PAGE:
I didn't buy it.
Colbert also said that he thinks Mike Pouncey can start at center in the NFL, in spite of the awkward stance he developed to stop the fumbled exchanges, and in spite of the way he whistles every shotgun snap back to his quarterback like he's Randy Johnson pitching to John Kruk in an All-Star game.
So, I didn't buy that either.
Not that Colbert was lying, or attempting to be evasive. It's just my personal opinion that if Pouncey were to be drafted in the first round, it would be to start at guard only. And that if he were drafted by the Pittsburgh Steelers, they would benefit from the pairing the way the Florida Gators benefited from having two aggressive, nasty, physical, like-minded linemen playing side by side for two ultra-successful seasons.
If you don't believe me, ask Tim Tebow. He won a Heisman Trophy by repeatedly dashing up the middle, seemingly at will, between the two interior studs.
That's why, upon further review, I give credence to a recent report from Jason La Canfora that the Steelers will try to trade up to draft Mike Pouncey on Thursday night.
At first my knee-jerk reaction was this: You don't trade up for a guard.
But let's break it down a bit. What are the Steelers hoping to draft with pick 31? Well, they could get lucky and have 3-4 end Cameron Heyward fall to them. Or, they could get lucky and have a legitimate pass-blocking left tackle such as Derek Sherrod fall to them. Or, they could draft cornerback Aaron Williams and hope that he's really not a safety in disguise. Or they could draft Danny Watkins and hope the 27-year-old rookie guard finds his way to the fountain of youth and actually stays with the team through two contracts.
All of those options involve risk and/or luck, so it's possible the Steelers could be left empty-handed and looking at a last option such as Akeem Ayers, and then having to answer questions about why they drafted someone so slow and un-athletic.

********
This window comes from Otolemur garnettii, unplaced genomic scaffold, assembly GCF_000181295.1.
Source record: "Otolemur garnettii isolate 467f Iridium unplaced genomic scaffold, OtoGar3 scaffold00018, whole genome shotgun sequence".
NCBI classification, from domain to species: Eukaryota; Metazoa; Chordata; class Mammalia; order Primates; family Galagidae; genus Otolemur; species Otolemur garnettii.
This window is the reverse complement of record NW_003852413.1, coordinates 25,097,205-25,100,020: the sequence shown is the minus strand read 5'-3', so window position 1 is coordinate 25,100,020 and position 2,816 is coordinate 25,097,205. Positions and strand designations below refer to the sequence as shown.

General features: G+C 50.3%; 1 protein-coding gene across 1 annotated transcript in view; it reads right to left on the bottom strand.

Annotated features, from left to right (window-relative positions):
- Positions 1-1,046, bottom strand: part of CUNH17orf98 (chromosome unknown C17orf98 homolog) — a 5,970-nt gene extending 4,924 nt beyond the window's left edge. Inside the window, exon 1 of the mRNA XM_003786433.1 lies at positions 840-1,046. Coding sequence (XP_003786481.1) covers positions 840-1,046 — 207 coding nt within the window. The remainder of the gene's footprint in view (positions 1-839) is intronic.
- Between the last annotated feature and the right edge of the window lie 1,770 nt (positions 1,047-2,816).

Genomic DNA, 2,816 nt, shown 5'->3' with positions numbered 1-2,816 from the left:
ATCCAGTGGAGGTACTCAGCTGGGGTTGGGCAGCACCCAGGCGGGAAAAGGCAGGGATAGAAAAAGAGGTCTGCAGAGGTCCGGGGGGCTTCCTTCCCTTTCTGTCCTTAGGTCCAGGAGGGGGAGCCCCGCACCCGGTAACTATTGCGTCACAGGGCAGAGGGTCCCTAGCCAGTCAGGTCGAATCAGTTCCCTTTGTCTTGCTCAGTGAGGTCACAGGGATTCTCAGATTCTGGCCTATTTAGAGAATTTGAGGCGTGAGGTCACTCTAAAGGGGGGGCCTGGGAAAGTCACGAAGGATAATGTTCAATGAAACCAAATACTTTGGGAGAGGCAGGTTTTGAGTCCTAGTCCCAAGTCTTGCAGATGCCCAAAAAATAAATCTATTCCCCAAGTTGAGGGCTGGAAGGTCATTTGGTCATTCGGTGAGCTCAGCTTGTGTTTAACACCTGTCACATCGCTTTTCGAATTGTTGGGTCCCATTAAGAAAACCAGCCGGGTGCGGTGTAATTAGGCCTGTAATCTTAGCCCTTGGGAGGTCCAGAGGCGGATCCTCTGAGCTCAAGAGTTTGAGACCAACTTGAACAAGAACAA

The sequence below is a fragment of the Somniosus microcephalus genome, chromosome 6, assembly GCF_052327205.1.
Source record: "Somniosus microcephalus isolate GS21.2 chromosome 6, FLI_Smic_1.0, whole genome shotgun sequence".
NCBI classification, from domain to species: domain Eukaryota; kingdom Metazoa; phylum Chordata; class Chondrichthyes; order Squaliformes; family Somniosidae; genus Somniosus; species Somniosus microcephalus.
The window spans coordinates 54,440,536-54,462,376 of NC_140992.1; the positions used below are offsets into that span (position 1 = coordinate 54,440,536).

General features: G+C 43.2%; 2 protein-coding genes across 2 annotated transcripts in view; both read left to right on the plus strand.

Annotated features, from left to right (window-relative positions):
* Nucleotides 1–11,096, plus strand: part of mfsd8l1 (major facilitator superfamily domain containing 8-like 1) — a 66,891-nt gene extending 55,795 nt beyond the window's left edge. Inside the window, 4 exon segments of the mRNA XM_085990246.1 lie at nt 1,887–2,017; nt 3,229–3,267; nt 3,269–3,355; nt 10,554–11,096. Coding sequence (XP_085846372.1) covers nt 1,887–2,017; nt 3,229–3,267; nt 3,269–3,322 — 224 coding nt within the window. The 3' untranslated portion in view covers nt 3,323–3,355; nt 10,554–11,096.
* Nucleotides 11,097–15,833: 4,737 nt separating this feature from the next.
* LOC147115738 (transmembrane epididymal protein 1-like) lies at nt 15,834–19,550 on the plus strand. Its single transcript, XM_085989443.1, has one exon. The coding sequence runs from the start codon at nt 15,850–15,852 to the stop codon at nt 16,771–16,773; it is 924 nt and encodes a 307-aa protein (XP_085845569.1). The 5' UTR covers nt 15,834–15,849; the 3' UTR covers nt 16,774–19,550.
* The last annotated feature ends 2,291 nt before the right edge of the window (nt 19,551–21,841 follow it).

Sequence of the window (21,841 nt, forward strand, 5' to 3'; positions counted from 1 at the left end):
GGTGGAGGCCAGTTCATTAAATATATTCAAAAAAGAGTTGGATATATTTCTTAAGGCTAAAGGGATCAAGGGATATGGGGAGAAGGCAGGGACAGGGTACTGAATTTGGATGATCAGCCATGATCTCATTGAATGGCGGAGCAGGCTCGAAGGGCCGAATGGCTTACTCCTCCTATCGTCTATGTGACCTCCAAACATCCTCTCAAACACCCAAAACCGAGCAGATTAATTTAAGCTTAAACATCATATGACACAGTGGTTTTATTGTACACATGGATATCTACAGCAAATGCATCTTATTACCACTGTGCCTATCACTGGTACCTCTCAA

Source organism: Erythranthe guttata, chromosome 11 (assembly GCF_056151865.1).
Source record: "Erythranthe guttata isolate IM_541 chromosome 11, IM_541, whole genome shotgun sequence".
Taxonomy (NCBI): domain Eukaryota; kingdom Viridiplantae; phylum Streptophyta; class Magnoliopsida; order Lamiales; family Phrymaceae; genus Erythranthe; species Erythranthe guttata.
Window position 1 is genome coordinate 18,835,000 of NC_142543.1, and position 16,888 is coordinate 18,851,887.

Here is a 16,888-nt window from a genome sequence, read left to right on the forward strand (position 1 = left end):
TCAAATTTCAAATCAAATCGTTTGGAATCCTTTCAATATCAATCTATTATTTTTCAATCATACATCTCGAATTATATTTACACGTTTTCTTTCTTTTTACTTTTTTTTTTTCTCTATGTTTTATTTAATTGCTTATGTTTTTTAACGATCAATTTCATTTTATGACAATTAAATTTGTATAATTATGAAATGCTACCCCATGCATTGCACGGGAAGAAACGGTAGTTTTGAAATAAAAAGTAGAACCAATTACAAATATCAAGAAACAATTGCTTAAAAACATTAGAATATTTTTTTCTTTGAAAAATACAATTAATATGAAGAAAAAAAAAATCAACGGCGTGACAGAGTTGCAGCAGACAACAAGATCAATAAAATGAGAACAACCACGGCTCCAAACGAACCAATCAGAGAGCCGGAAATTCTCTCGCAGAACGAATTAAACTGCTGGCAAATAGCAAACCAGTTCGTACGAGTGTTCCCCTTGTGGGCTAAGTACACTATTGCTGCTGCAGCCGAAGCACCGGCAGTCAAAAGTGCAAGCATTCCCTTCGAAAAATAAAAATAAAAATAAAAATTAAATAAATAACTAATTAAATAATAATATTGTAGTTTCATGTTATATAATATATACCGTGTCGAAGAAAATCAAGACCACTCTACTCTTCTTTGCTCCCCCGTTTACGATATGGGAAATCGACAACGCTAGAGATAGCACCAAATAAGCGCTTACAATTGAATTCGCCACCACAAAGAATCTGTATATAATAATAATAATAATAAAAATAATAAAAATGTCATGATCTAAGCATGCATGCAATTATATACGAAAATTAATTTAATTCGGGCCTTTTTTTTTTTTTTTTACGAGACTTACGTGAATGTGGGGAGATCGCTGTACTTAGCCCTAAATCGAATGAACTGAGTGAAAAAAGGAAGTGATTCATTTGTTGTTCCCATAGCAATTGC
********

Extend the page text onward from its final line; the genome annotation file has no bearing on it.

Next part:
In 2003, after a day or two of reports that the Steelers would attempt to trade up for Troy Polamalu, they did in fact move up 11 spots to draft the soon-to-be superstar. It cost them only their third and sixth-round picks to make the jump.
This year, the Steelers' most likely trading partner is Tampa Bay, exactly 11 spots ahead of them. What the Steelers would gain is a starter at one of their two weakest positions (right or left guard). What they would lose would be one of the last picks in the third round and one of the last picks in the sixth. Heck, I'd even boost that second pick to a fifth-rounder.
They'd also have their fourth-round pick for a developmental nose tackle such as Anthony Gray, and they'd have their sixth and seventh-round picks to draft whomever might fall their way, such as ILB Mario Harvey, OLB Jeremy Beal, RB Noel Devine, or S Davon Morgan, to name a few.
Of course, the Steelers would be forced to find their young defensive end next year. And they'd lose their leverage in the forthcoming Ike Taylor negotiations and probably have to give him more than they'd like. But as for the other positions, the Steelers really do have all the offensive tackles they need, and they really don't need those sprinter-type running backs they've been looking at because most of them are rampant fumblers.
What they would have is a pair of kick-ass twins in the middle of their line who'll be finishing blocks and infuriating defenders a la Hines Ward for the next 10-12 years. And Mike is as passionate about the game as his brother, and that passion would certainly be enhanced by a reunion; so, too, would the overall chemistry of the line.
Yeah, on second thought, and after months of wavering without a true and viable target at pick 31, I like this idea quite a bit.